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ProtonMail ditched its invite system and launched its apps

Living in a post-Snowden world, it’s hard to know which online services you can trust with your information, and that’s spawned a massive wave of privacy and security-centric services for everyday users that want to protect themselves from government surveillance and hackers. ProtonMail is one such service, and though it’s been hidden behind an invite system since it was first launched, this Switzerland-based email service has received near unanimous praise for both its design and focus on privacy. The best part is, the service ditched its invite system on Thursday, and launched an Android and iOS app, which means anyone can sign up now.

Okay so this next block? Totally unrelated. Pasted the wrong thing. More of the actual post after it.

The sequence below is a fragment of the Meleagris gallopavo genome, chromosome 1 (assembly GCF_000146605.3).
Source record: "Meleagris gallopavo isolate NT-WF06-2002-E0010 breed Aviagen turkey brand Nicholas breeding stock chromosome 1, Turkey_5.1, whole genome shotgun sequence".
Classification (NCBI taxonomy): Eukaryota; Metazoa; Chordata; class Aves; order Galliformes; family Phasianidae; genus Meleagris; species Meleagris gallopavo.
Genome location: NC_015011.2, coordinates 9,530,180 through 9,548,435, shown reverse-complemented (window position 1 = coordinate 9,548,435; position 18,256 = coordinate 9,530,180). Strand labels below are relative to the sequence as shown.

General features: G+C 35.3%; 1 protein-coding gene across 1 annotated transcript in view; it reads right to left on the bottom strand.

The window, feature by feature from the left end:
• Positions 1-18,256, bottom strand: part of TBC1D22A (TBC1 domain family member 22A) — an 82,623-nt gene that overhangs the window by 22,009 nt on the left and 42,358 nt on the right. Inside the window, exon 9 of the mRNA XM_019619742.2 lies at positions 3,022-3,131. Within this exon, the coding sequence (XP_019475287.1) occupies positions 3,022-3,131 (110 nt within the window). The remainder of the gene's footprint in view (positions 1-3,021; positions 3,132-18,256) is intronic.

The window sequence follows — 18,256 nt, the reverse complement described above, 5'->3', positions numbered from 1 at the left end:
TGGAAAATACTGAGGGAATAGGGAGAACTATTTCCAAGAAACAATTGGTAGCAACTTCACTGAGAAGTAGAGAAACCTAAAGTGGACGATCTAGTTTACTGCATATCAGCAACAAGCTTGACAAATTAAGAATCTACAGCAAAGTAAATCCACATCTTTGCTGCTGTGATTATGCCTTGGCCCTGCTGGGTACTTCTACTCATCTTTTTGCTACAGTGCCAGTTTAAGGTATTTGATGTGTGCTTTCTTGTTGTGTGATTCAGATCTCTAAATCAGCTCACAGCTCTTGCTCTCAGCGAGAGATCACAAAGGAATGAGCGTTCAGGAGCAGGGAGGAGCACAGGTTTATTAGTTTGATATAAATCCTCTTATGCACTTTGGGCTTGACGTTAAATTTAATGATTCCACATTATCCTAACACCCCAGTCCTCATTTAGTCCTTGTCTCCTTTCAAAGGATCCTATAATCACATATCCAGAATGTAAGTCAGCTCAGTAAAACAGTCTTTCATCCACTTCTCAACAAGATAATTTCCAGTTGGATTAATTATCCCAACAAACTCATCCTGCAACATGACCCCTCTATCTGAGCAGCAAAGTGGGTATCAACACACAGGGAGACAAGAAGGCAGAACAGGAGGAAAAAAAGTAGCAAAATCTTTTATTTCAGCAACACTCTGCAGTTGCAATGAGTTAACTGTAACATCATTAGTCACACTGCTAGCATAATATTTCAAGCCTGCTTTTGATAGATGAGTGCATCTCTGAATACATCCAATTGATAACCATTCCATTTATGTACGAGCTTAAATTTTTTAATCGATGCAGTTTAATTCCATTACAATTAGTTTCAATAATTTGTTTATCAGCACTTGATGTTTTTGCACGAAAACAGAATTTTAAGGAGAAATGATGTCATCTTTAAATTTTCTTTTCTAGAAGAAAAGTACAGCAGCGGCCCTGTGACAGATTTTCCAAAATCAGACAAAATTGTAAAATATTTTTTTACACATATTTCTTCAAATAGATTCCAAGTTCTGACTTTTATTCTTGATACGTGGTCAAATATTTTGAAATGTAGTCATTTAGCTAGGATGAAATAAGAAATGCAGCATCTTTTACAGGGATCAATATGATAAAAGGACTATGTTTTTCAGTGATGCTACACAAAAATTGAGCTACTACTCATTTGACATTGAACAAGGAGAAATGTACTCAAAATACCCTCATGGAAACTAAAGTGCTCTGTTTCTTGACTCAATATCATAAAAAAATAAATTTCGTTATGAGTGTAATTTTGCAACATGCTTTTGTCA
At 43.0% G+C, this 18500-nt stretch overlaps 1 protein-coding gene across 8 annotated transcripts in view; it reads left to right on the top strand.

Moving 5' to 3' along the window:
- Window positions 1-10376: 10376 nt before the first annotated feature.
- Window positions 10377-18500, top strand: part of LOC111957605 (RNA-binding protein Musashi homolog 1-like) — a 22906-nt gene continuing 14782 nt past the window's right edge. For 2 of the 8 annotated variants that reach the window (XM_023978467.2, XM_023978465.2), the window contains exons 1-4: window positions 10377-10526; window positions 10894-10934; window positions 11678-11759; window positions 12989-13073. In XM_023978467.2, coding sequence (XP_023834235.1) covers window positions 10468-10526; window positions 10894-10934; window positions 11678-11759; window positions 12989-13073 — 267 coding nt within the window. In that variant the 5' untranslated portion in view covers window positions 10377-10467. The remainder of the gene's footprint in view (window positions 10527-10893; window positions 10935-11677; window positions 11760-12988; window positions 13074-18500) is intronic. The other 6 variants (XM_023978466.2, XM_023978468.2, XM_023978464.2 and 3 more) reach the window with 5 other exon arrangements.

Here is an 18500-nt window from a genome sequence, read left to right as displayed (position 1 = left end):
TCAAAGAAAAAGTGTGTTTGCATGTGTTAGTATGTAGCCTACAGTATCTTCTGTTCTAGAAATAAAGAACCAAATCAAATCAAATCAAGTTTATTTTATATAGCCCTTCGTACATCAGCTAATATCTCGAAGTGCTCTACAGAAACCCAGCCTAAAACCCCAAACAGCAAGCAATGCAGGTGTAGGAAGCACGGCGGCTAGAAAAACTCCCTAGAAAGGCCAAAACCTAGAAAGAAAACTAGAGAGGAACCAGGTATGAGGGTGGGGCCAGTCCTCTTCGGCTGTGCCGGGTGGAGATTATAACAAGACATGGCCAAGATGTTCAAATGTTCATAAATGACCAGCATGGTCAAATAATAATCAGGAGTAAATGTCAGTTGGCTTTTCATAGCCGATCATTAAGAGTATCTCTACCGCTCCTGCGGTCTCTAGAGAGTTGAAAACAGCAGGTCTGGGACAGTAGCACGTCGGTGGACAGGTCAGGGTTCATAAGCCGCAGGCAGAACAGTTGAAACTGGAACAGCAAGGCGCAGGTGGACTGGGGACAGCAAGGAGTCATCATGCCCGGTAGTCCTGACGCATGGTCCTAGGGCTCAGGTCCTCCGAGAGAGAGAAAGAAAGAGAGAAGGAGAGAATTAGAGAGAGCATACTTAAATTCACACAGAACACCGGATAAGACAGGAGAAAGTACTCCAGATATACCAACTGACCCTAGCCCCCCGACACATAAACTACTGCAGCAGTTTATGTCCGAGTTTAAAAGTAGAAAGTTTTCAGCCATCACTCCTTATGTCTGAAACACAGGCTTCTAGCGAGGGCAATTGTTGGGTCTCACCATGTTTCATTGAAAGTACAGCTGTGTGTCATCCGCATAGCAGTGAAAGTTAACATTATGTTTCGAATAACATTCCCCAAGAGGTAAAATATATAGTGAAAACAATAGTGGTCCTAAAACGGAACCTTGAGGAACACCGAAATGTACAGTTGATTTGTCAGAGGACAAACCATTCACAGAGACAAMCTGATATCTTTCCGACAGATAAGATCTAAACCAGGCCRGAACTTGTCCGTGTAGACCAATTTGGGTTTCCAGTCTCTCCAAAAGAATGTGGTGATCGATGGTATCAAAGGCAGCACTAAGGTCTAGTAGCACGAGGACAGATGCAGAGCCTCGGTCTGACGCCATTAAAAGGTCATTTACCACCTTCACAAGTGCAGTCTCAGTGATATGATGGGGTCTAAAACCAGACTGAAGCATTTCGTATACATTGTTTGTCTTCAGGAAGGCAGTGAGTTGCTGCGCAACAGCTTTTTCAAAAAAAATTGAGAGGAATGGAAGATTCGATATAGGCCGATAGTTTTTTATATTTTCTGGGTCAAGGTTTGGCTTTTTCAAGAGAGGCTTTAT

ProtonMail, the world’s largest encrypted email provider, is announcing today that the service is leaving beta and will be allowing open registrations for the first time in nearly two years. Concurrently, the service will be launching its free iOS and Android mobile applications globally in the Apple App store and Google Play store. The privacy focused email service was first launched in beta in May 2014 by a group of scientists who met at CERN and MIT. In the post-Snowden environment, ProtonMail was hit with overwhelming demand and forced to institute a waiting list for new accounts after signups exceeded 10’000 per day. For the past two years, ProtonMail has been invite-only and today has over 1 million users participating in its closed beta, including businesses, journalists, activists, and private individuals. The Company’s innovative email service features end-to-end encryption, which makes it practically impossible for governments, or even ProtonMail itself, to gain access to user messages, ensuring the highest level of security and privacy. In the past two years, the Company has been frequently thrust into the public debate over encryption and terrorism, and like Apple, has on occasion needed to fight governments to protect user privacy.

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